How to remove red wine stains from your upholstery in Orange NSW, Bathurst NSW

How to remove red wine stains from your upholstery in Orange NSW, Bathurst NSW

We think it’s safe to say — watching red wine spill generally garners the same reactions regardless of whom you’re around. The wine falls in slow motion while everyone around you stands there with mouths agape. Panic ensues while you’re either profusely apologizing to whomever’s house you’re in, or you’re trying to hold in your panic and horror (maybe tears?) at your own furniture that seems to be ruined.

But spilling wine doesn’t have to elicit these reactions! No internal panic needs to take place, nor do you need to jump to the conclusion that your upholstery is permanently ruined. With a few simple techniques, you’ll be able to save your upholstery from red wine stains with no frets.

When red wine spills, it spreads as any liquid does on fabric: outward and downward. And this is important to keep in mind since the unfortunate part of being a red wine lover is that you’re basically drinking liquid dye. That’s because red wine comes from red grapes, and grapes contain chromogens. Chromogens are basically highly pigmented compounds that are used in colored dyes. When you couple the chromogens with tannins (another substance that gives wine its bitterness, but also is used in ink production), you’re creating a highly pigmented alcoholic drink. For reference, the combination of chromogens and tannins is what dyes your teeth and lips red after drinking a lot of red wine.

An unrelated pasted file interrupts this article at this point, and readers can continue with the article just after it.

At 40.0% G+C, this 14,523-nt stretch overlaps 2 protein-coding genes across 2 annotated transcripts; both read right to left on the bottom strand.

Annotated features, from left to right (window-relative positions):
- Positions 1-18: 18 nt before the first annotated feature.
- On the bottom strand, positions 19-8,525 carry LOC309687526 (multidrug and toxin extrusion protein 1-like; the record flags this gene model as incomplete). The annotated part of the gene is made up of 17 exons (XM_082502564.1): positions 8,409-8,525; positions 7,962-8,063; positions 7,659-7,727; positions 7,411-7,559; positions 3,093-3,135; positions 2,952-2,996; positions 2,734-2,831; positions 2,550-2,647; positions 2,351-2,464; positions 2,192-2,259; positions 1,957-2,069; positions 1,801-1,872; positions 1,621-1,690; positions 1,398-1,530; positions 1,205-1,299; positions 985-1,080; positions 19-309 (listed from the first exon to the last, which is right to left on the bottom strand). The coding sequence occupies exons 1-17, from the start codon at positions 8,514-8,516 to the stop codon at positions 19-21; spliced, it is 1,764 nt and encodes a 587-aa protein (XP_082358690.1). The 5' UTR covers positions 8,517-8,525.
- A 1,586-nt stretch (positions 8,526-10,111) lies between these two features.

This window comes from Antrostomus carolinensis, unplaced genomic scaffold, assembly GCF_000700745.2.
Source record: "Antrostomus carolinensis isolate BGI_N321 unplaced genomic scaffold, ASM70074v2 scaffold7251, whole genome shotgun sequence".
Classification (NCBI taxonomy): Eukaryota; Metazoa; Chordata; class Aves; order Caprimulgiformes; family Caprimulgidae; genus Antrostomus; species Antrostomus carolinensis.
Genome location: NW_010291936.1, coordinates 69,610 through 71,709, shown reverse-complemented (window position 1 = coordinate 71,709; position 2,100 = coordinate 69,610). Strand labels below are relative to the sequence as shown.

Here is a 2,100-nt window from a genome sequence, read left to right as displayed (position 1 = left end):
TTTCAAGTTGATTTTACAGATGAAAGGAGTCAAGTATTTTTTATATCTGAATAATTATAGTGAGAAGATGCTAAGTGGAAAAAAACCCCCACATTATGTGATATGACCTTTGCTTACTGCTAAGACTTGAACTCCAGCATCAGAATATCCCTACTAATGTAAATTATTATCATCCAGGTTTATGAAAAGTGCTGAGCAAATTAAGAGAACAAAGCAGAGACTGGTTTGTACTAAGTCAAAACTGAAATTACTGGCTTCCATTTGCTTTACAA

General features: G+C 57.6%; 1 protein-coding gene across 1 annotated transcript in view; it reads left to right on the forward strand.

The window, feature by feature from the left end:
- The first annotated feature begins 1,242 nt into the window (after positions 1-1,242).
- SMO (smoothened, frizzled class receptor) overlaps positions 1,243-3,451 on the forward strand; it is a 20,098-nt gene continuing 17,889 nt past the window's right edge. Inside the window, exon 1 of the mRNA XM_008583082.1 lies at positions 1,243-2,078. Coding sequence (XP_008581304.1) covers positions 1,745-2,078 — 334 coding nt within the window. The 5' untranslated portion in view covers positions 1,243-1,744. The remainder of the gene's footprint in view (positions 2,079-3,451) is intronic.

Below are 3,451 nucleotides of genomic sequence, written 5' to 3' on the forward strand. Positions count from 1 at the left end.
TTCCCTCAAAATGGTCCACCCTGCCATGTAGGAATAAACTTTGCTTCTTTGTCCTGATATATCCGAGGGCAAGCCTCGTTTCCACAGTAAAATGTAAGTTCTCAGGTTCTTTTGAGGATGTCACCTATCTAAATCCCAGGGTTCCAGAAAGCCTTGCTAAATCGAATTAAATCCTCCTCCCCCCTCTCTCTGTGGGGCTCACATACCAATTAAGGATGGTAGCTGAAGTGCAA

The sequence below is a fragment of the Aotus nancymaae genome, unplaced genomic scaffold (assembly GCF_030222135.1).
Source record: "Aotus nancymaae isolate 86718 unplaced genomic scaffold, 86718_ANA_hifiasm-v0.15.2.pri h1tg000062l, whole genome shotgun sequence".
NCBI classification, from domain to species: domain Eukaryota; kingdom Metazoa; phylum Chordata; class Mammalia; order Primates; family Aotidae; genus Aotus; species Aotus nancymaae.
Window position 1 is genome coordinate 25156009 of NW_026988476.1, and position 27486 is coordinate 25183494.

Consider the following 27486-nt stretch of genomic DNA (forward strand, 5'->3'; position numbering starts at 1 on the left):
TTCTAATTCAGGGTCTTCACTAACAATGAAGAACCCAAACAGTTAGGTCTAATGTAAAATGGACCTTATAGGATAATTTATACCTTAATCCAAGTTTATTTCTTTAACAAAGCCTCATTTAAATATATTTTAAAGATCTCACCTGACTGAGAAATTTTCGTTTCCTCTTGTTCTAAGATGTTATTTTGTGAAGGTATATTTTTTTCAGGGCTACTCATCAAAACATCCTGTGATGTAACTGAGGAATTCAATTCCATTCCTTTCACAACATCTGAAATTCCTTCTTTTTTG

Right about now, you’re probably confused why we a) told you not to panic and then b) explained how potent the compounds are behind the color in red wine. Don’t worry, here’s how to counteract those tannins and chromo-whatcha-ma-call-its.

First things first, if it were possible to write this in flashing neon lights we would: blot; don’t rub the stain! As right as it may seem, rubbing the spot to get the liquid off will only spread your stain wider and, depending on how much pressure you apply, push it deeper.

To successfully lift red wine out of upholstery, we suggest you use a dry powder, like talcum (found in baby powder). Talcum helps lift the stain out of the fabric. If you don’t have talcum on hand, baking soda or even regular salt works. Again, when applying the powder, try your best not to rub it into the material. The purpose of this technique is to let the talcum powder absorb the liquid, so it’ll need to sit on the stain for a few minutes. Vacuuming the powder should reveal a stain free piece of upholstery, once again!

If the powder doesn’t quite do the trick, there are still a few tricks for you to try. While using a blow dryer to dry a wine stain can cause permanent damage from the direct heat, you’ll see the opposite effect with hot water. Though initially you might see the stain spread as the wine becomes more diluted in the fabric, the heat from the water will actually loosen the molecules so they’re easier to lift from the fabric. To clean up the water, simply use a paper towel or clean rag to lift the stain. This is also the best method to use if you find the wine stain the next morning when it’s already dry.

Another approach to cleaning up a stain comes in the form of some handy-dandy liquid detergent. This method requires a little cooking (so-to-speak) before application. Combine three parts liquid detergent with one part hydrogen peroxide. Apply to the stain and let it set for at least 20 minutes, depending on the severity of the stain. Blot the mixture up and then clean with warm water. Cleaning the fabric after letting this mixture set is crucial to avoid weakening the fabric molecules.

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